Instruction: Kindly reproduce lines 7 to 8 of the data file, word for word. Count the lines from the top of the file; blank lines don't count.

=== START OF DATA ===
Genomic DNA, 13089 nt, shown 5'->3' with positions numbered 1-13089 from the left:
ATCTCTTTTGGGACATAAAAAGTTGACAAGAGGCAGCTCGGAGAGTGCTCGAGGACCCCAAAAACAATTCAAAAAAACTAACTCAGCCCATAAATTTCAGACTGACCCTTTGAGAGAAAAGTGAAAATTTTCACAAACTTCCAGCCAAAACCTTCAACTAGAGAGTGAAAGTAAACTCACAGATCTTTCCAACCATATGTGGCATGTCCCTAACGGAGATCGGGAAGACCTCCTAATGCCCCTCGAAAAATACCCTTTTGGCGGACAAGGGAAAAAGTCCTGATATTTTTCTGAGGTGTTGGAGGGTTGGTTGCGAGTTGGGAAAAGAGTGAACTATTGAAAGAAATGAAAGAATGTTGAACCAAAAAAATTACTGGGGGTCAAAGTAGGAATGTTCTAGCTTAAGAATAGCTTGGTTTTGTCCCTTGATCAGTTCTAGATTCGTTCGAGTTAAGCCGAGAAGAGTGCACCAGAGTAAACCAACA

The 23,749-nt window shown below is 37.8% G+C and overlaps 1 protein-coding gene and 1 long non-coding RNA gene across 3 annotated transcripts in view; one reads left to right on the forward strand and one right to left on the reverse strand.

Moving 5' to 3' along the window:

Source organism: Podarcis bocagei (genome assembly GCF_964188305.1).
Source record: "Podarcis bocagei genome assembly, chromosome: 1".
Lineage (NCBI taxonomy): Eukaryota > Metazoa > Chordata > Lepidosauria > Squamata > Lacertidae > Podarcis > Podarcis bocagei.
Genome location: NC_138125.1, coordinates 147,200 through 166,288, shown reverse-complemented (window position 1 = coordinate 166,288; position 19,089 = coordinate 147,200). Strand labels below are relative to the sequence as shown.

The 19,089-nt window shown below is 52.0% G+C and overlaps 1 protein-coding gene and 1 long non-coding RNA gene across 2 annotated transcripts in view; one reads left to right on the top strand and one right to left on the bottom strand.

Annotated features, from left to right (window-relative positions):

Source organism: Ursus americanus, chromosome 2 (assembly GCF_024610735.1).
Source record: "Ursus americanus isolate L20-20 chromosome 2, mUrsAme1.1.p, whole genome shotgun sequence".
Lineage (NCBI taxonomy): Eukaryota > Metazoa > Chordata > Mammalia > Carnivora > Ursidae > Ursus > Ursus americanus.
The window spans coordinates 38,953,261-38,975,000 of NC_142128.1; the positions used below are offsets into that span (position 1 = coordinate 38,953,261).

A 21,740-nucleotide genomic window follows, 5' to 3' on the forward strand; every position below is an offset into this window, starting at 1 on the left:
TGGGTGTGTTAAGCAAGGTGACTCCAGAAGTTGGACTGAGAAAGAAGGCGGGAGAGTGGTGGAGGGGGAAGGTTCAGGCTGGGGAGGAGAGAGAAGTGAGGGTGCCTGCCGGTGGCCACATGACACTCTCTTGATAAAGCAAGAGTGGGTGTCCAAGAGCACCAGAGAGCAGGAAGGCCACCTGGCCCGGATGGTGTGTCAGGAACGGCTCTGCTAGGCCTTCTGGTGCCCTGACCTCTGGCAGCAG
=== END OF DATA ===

Lineage (NCBI taxonomy): Eukaryota > Metazoa > Chordata > Lepidosauria > Squamata > Lacertidae > Podarcis > Podarcis bocagei.
Genome location: NC_138125.1, coordinates 147,200 through 166,288, shown reverse-complemented (window position 1 = coordinate 166,288; position 19,089 = coordinate 147,200). Strand labels below are relative to the sequence as shown.